Your client will recover or preserve property under advice and assistance if they get something they didn’t own before, if they keep something that someone tried to take or they retain property which was part of the settlement and they already previously owned.
However, the clawback provisions in advice and assistance vary in several ways from those applied in civil legal aid. The main difference being that under civil legal aid, your client is entitled to their own one half share of any jointly owned property as long as it was not put at issue in the proceedings. Under advice and assistance there are no half sharing provisions.
Property has a very wide meaning, and includes anything that can be owned. Examples of property include:
Any item which has a monetary value can be recovered or preserved in an action.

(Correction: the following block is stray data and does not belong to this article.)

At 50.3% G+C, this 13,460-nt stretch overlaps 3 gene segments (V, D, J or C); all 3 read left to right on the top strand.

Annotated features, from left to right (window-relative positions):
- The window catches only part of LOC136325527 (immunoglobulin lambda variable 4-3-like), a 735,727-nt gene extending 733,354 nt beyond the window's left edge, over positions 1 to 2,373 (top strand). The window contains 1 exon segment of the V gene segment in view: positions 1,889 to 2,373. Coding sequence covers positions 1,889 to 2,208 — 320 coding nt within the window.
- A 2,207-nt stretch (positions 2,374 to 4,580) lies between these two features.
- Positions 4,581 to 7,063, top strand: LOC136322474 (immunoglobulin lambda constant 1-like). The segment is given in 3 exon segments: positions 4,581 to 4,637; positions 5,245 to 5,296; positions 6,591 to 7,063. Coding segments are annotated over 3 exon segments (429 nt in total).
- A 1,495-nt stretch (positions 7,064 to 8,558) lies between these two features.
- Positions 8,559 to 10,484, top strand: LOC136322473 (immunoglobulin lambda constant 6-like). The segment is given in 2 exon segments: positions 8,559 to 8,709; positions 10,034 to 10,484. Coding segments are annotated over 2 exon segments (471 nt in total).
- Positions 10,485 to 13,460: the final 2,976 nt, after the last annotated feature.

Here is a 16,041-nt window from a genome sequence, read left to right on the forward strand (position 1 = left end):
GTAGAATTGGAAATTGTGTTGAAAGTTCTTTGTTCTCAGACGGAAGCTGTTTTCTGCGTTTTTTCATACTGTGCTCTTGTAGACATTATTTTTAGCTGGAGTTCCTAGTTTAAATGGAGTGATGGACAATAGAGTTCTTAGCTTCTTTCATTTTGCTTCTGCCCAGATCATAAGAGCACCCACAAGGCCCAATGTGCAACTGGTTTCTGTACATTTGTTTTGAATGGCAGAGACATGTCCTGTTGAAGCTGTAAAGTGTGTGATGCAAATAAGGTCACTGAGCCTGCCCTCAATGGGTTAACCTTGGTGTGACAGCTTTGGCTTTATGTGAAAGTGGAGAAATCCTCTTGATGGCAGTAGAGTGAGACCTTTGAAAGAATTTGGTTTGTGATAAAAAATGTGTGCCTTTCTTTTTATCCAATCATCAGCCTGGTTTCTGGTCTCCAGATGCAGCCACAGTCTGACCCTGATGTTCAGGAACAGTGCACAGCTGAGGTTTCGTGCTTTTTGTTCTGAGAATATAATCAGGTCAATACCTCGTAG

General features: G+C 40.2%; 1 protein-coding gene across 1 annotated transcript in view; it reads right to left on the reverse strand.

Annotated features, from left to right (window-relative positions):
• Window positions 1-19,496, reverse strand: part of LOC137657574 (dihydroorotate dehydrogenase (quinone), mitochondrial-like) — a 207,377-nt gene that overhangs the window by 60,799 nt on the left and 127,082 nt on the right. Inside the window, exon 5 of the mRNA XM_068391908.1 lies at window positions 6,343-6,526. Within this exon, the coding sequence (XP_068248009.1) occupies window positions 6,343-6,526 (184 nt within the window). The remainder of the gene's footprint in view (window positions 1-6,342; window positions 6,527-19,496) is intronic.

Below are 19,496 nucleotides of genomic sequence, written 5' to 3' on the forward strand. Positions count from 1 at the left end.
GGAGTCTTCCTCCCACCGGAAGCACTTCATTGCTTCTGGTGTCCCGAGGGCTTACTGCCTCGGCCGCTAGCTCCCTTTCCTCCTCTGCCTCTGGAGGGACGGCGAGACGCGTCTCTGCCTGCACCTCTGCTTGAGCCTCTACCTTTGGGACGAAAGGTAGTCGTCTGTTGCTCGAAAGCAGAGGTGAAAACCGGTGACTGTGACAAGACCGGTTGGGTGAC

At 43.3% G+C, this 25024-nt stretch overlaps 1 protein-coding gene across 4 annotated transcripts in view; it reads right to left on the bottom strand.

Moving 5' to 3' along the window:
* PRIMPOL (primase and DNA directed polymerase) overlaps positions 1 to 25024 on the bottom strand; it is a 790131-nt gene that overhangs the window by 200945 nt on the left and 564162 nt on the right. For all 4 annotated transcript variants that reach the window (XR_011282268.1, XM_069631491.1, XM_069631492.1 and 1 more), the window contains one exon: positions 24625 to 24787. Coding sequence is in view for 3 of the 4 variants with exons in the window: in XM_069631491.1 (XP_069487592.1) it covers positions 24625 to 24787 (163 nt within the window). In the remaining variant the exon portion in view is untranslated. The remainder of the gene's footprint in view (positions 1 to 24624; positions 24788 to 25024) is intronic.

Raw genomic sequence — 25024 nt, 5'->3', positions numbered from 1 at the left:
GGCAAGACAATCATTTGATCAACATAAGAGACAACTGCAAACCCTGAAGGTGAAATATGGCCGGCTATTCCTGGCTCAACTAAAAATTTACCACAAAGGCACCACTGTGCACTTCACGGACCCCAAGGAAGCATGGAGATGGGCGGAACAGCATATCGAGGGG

Regulation 16(2) lists categories of property recovered or preserved to which section 12(3)(c) of the Act does not apply. Only property specifically excluded in regulation 16(2) is exempt from clawback. Among the types of property exempted are:
You should refer to regulation 16(2) for full details of the exempt property.
Matrimonial exemption allowances for applications received prior to April 2011
For applications granted prior to 1 April 2011 under regulation 16(2)(b), clawback does not apply to a specified initial limit (see the Keycard for up-to-date limits) of any money, or of the value of any property, recovered or preserved by virtue of –
There are no exemptions for applications received on or after 1 April 2011.